The reservoir at Lake Mendocino in California has begun utilizing weather monitoring and forecasting data in its operations to prevent the damage done by floods and droughts.
The Weather on Earth is Becoming More Extreme
Global warming, as the name would suggest, creates hotter conditions. It also creates more drastic storms and droughts, and nowhere has this been more apparent than in California, where storms have devastated local communities as much as the historic droughts that have occurred in the past few years.
This has caused the state and federal governments to look for solutions to help the farmers and citizens of California while greater efforts are underway to address the climate crisis. One solution is managing water reservoirs with weather monitoring and forecasts. The US Army Corps of Engineers, as a result of their success in Lake Mendocino, has begun trialling weather monitoring at other reservoirs throughout California.
Why Hasn’t Weather Monitoring been Used Until Now?
There are tens of thousands of dams and reservoirs throughout the United States, and most of these infrastructure projects were created during the 20th century when weather forecast data was unreliable at best. This meant that reservoir operators were limited to using data from snowpack, streamflow, and actual precipitation – water on the ground.
This meant that they could not accurately predict when droughts would occur or storms would blow through, leaving them entirely at the whim of nature when it would come to devastate communities. However, since the 1960s, weather monitoring and forecasting data have come a long way. The ability in some areas to predict when droughts would begin or when storms would come has become significantly more reliable, meaning that reservoir operators could hold on to water when they needed it most or let it go when they knew a storm was about to fill it.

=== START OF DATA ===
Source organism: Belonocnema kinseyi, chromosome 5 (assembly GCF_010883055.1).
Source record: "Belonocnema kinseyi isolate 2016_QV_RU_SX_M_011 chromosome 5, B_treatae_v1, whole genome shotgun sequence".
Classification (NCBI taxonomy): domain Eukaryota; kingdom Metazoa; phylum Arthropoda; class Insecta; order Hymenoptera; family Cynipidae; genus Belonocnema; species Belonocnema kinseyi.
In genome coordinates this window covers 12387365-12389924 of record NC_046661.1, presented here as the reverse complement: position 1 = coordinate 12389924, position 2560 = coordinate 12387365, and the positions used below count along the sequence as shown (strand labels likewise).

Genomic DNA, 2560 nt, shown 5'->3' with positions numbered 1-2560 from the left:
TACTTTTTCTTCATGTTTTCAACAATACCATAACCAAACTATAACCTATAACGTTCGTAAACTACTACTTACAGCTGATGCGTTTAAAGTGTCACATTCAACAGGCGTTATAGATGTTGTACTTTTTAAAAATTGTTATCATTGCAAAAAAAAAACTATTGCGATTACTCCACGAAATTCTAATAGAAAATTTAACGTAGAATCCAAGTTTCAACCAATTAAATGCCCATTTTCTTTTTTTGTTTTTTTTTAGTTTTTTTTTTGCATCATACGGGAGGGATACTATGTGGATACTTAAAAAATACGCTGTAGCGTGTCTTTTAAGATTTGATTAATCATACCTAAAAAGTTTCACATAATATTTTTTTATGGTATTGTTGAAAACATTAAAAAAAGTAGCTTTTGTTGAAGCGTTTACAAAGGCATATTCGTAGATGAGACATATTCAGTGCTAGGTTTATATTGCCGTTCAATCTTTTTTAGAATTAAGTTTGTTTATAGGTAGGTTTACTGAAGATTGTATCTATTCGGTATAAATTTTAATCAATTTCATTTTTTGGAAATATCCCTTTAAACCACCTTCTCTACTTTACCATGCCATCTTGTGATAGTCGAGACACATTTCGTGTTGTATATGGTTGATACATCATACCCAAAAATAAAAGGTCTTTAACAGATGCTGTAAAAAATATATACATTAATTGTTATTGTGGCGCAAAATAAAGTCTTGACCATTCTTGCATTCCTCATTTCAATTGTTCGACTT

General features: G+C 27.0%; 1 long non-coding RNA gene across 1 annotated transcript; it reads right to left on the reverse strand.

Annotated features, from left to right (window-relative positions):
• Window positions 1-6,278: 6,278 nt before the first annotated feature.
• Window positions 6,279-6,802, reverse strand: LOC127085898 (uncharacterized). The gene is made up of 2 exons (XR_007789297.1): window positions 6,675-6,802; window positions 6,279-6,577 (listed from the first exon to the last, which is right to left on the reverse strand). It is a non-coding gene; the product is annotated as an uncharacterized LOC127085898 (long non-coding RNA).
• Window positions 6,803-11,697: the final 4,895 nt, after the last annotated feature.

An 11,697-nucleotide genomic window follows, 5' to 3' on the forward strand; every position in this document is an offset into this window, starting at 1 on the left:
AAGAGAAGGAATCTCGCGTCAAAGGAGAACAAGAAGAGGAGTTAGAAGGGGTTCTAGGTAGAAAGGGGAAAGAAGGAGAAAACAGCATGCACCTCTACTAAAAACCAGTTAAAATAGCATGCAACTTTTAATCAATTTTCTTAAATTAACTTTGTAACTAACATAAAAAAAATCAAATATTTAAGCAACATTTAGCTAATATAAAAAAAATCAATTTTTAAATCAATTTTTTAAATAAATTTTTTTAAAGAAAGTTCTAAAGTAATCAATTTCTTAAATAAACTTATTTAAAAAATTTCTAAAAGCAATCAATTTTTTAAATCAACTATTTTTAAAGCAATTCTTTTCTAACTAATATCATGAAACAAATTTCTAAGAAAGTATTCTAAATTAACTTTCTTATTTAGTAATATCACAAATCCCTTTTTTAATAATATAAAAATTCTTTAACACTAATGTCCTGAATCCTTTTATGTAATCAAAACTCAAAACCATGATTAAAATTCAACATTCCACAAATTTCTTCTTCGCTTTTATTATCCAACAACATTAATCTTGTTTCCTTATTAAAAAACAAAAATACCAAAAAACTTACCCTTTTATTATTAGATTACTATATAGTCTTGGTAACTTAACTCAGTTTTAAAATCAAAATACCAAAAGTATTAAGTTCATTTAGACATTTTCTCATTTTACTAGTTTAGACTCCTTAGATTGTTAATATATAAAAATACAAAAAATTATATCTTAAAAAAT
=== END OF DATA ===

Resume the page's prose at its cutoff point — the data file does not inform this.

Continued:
This solution cannot be implemented everywhere, though. In some areas, such as the Midwest, weather forecasts are still difficult to predict by the nature of the landscape. However, in areas like California, where atmospheric rivers meeting the mountains largely determines weather conditions, weather forecasting is reliable, meaning reservoir operators can use this information to determine the best way forward in their operations.
Lake Mendocino Reservoir is the only location where this solution is utilized, but the results have been promising. Nearly 20% of the water stored has been saved because of the use of weather forecasting, meaning that thirsty farmers and people have the water when they need it. A retrospective study found that between 1985 and 2010, the reservoir could have saved 33% of the water stored at the end of the flood season.
The Benefits are Enormous
However, location truly is everything with these changes. While saving water for when the citizens really need it is truly important, some reservoirs aren’t built to release water like they can at Lake Mendocino. Others don’t have the weather monitoring tools to predict when the storms will pass through or when the droughts will come.
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However, hundreds of reservoirs could potentially hold more water and reduce flood risk by watching and monitoring the weather. Taking serious steps to help people in the short term is crucial, as droughts and storms can kill many people, hindering progress and crippling morale toward the transition to a safer, greener world.